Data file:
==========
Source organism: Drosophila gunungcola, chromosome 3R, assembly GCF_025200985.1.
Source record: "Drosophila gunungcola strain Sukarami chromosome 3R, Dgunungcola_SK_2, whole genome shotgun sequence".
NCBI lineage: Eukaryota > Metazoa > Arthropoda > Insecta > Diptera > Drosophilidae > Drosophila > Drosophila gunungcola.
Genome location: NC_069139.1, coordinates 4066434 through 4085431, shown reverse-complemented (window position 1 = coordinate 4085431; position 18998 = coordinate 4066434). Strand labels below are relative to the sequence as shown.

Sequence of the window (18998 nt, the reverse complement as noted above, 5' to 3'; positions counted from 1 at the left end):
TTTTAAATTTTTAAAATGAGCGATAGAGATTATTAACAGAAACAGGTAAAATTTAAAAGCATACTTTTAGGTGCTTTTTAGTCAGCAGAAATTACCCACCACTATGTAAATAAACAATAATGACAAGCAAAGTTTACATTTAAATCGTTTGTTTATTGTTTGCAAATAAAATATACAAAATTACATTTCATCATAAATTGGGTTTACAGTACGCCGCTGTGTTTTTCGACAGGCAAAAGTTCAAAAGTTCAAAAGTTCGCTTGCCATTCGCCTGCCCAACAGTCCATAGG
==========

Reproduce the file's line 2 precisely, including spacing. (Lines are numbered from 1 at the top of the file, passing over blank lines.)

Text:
Source record: "Drosophila gunungcola strain Sukarami chromosome 3R, Dgunungcola_SK_2, whole genome shotgun sequence".